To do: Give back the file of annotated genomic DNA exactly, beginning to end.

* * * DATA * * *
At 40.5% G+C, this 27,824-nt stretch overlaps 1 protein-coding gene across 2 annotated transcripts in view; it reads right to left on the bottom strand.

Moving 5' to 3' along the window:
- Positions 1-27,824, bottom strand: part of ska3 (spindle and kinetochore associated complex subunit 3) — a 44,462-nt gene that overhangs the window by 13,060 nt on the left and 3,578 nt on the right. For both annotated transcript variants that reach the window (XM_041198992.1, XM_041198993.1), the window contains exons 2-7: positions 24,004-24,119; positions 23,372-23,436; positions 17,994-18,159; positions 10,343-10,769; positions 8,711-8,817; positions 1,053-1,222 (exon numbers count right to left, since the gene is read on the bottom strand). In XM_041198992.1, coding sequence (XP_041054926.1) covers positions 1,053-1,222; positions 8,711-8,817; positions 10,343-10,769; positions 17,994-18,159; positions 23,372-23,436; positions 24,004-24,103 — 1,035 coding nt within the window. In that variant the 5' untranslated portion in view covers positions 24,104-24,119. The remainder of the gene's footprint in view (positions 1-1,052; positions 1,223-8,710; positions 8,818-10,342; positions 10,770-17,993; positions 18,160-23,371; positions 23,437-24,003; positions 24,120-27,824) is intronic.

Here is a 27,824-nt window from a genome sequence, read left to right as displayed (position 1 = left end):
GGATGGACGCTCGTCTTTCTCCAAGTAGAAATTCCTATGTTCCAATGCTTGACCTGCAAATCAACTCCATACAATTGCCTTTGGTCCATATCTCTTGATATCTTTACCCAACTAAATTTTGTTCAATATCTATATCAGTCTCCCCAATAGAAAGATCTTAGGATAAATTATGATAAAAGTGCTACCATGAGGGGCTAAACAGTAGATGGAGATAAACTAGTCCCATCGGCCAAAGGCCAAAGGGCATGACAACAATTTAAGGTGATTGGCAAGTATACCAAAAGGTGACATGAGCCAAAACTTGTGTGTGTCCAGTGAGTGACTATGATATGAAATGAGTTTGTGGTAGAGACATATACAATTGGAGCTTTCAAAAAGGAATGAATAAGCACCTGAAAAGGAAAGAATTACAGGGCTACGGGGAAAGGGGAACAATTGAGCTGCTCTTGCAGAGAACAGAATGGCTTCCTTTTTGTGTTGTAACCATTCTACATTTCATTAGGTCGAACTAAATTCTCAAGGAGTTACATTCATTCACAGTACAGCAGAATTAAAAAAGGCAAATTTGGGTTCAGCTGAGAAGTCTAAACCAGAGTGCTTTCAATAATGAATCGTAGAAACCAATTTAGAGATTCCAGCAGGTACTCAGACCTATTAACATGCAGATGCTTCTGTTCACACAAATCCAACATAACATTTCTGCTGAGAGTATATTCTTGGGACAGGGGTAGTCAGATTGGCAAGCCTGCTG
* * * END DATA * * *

At 40.5% G+C, this 27,824-nt stretch overlaps 1 protein-coding gene across 2 annotated transcripts in view; it reads right to left on the bottom strand.

Moving 5' to 3' along the window:
- Positions 1-27,824, bottom strand: part of ska3 (spindle and kinetochore associated complex subunit 3) — a 44,462-nt gene that overhangs the window by 13,060 nt on the left and 3,578 nt on the right. For both annotated transcript variants that reach the window (XM_041198992.1, XM_041198993.1), the window contains exons 2-7: positions 24,004-24,119; positions 23,372-23,436; positions 17,994-18,159; positions 10,343-10,769; positions 8,711-8,817; positions 1,053-1,222 (exon numbers count right to left, since the gene is read on the bottom strand). In XM_041198992.1, coding sequence (XP_041054926.1) covers positions 1,053-1,222; positions 8,711-8,817; positions 10,343-10,769; positions 17,994-18,159; positions 23,372-23,436; positions 24,004-24,103 — 1,035 coding nt within the window. In that variant the 5' untranslated portion in view covers positions 24,104-24,119. The remainder of the gene's footprint in view (positions 1-1,052; positions 1,223-8,710; positions 8,818-10,342; positions 10,770-17,993; positions 18,160-23,371; positions 23,437-24,003; positions 24,120-27,824) is intronic.

Here is a 27,824-nt window from a genome sequence, read left to right as displayed (position 1 = left end):
GGATGGACGCTCGTCTTTCTCCAAGTAGAAATTCCTATGTTCCAATGCTTGACCTGCAAATCAACTCCATACAATTGCCTTTGGTCCATATCTCTTGATATCTTTACCCAACTAAATTTTGTTCAATATCTATATCAGTCTCCCCAATAGAAAGATCTTAGGATAAATTATGATAAAAGTGCTACCATGAGGGGCTAAACAGTAGATGGAGATAAACTAGTCCCATCGGCCAAAGGCCAAAGGGCATGACAACAATTTAAGGTGATTGGCAAGTATACCAAAAGGTGACATGAGCCAAAACTTGTGTGTGTCCAGTGAGTGACTATGATATGAAATGAGTTTGTGGTAGAGACATATACAATTGGAGCTTTCAAAAAGGAATGAATAAGCACCTGAAAAGGAAAGAATTACAGGGCTACGGGGAAAGGGGAACAATTGAGCTGCTCTTGCAGAGAACAGAATGGCTTCCTTTTTGTGTTGTAACCATTCTACATTTCATTAGGTCGAACTAAATTCTCAAGGAGTTACATTCATTCACAGTACAGCAGAATTAAAAAAGGCAAATTTGGGTTCAGCTGAGAAGTCTAAACCAGAGTGCTTTCAATAATGAATCGTAGAAACCAATTTAGAGATTCCAGCAGGTACTCAGACCTATTAACATGCAGATGCTTCTGTTCACACAAATCCAACATAACATTTCTGCTGAGAGTATATTCTTGGGACAGGGGTAGTCAGATTGGCAAGCCTGCTG